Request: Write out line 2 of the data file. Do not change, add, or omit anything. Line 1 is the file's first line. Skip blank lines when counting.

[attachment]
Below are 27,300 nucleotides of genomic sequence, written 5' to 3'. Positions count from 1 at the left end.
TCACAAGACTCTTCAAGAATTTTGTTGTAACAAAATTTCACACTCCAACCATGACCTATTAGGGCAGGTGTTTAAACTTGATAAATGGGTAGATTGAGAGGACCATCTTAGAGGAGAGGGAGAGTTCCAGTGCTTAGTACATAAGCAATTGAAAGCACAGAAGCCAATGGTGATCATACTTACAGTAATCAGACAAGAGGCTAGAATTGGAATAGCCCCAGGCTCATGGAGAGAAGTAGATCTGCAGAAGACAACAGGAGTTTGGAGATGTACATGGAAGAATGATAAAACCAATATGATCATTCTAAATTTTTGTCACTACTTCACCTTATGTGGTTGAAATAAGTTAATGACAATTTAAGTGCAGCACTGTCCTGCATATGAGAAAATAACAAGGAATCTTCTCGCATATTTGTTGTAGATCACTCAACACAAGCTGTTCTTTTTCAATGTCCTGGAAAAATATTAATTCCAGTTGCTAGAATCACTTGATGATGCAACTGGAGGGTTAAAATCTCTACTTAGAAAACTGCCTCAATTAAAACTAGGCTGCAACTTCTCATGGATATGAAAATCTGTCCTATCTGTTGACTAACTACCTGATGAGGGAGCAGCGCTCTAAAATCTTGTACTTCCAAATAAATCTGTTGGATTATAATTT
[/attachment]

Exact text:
TCACAAGACTCTTCAAGAATTTTGTTGTAACAAAATTTCACACTCCAACCATGACCTATTAGGGCAGGTGTTTAAACTTGATAAATGGGTAGATTGAGAGGACCATCTTAGAGGAGAGGGAGAGTTCCAGTGCTTAGTACATAAGCAATTGAAAGCACAGAAGCCAATGGTGATCATACTTACAGTAATCAGACAAGAGGCTAGAATTGGAATAGCCCCAGGCTCATGGAGAGAAGTAGATCTGCAGAAGACAACAGGAGTTTGGAGATGTACATGGAAGAATGATAAAACCAATATGATCATTCTAAATTTTTGTCACTACTTCACCTTATGTGGTTGAAATAAGTTAATGACAATTTAAGTGCAGCACTGTCCTGCATATGAGAAAATAACAAGGAATCTTCTCGCATATTTGTTGTAGATCACTCAACACAAGCTGTTCTTTTTCAATGTCCTGGAAAAATATTAATTCCAGTTGCTAGAATCACTTGATGATGCAACTGGAGGGTTAAAATCTCTACTTAGAAAACTGCCTCAATTAAAACTAGGCTGCAACTTCTCATGGATATGAAAATCTGTCCTATCTGTTGACTAACTACCTGATGAGGGAGCAGCGCTCTAAAATCTTGTACTTCCAAATAAATCTGTTGGATTATAATTT